Thursday's partial solar eclipse will be visible across North America, but weather could be a factor in viewing the event. Slooh will have a solar eclipse live stream beginning at 5 p.m. EDT, which is good news for residents of Maine, Rhode Island and Massachusetts as the sun will have set before the start of the eclipse, around 5:49 p.m. EDT.
The partial solar eclipse will be the first visible solar eclipse of 2014. An annular solar eclipse -- when the moon directly aligns with the sun to produce a "ring of fire" around the moon -- was visible in parts of Australia, but the best viewing was in an uninhabited part of Antarctica.
There were two total lunar eclipses, or blood moons, in addition to the two solar eclipses in 2014. The next total solar eclipse visible in the United States will take place on Aug. 20, 2017. The 2014 lunar eclipses are part of a lunar tetrad, four lunar eclipses occurring every six months, with the next eclipse set for April 4, 2015.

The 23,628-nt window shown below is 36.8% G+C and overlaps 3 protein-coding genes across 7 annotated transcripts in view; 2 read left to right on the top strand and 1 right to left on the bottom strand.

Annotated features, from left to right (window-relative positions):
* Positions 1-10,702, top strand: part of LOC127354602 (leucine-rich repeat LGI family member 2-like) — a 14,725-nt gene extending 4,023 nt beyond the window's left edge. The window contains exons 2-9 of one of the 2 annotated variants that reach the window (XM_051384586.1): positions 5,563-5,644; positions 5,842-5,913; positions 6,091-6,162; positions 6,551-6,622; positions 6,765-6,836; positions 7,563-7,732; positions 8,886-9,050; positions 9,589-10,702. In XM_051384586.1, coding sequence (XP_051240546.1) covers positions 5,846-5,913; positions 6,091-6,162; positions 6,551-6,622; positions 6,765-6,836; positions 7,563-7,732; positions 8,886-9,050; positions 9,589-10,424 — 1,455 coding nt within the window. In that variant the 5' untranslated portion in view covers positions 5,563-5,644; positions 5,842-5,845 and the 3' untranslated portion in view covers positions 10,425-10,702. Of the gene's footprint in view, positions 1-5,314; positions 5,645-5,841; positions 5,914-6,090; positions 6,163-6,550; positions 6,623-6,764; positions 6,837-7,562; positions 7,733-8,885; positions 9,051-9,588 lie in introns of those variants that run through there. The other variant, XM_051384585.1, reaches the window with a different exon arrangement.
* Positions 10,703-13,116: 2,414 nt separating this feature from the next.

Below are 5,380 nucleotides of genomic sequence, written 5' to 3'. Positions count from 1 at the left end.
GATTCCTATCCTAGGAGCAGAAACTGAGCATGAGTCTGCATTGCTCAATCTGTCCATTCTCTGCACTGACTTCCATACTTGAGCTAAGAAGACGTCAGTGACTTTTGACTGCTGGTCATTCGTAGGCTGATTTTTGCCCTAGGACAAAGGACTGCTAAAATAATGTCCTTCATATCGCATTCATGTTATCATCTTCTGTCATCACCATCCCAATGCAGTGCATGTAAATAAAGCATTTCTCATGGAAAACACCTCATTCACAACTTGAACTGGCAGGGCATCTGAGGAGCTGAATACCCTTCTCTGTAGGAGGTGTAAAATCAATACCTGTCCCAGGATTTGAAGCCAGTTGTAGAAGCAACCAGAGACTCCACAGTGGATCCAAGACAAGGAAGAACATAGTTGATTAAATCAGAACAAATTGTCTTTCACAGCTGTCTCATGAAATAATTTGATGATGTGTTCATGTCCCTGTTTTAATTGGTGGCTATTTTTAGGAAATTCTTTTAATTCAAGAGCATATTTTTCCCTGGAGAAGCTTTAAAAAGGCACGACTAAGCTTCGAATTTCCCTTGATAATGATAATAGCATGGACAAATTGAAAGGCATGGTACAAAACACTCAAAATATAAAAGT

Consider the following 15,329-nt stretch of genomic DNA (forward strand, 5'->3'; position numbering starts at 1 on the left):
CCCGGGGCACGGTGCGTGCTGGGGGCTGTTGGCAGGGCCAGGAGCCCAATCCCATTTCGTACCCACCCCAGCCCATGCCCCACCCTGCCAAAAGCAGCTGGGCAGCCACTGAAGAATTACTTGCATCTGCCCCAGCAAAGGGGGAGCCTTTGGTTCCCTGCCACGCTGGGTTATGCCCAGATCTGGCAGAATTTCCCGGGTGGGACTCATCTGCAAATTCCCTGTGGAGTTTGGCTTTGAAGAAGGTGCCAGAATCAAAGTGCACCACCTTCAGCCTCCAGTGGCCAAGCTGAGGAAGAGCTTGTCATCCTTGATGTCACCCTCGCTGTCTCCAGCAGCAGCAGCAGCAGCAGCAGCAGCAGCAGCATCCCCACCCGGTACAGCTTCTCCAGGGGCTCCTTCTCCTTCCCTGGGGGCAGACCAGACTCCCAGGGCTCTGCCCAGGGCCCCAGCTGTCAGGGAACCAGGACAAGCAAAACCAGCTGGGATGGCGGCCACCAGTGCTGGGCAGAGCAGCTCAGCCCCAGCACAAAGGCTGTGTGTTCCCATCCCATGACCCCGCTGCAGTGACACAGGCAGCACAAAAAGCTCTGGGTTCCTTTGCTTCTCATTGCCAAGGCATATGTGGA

While it may seem safe enough to catch of glimpse of the partial solar eclipse with the naked eye, NASA and Slooh recommend using filters or projection viewing options.
"Do not look at the Sun! This kind of eclipse requires eye protection, such as shade 12 or 14 welders' goggles. Those trying to photograph this eclipse may be able to do so safely if they are located where the Sun is on the horizon, since that cuts down its visible light and infrared emissions. But even if the partially eclipsed sun is setting at your location, and appears red or orange and not too bright, it would be wise to glance only briefly at it. Moreover, telephoto lenses amplify the brightness, and it would not be safe to look at the sun through your camera lens even if the sun is setting. Eyesight is precious, and if there’s any doubt, don’t do it," Slooh astronomer Bob Berman said in a statement.
The partial solar eclipse live stream can be viewed below.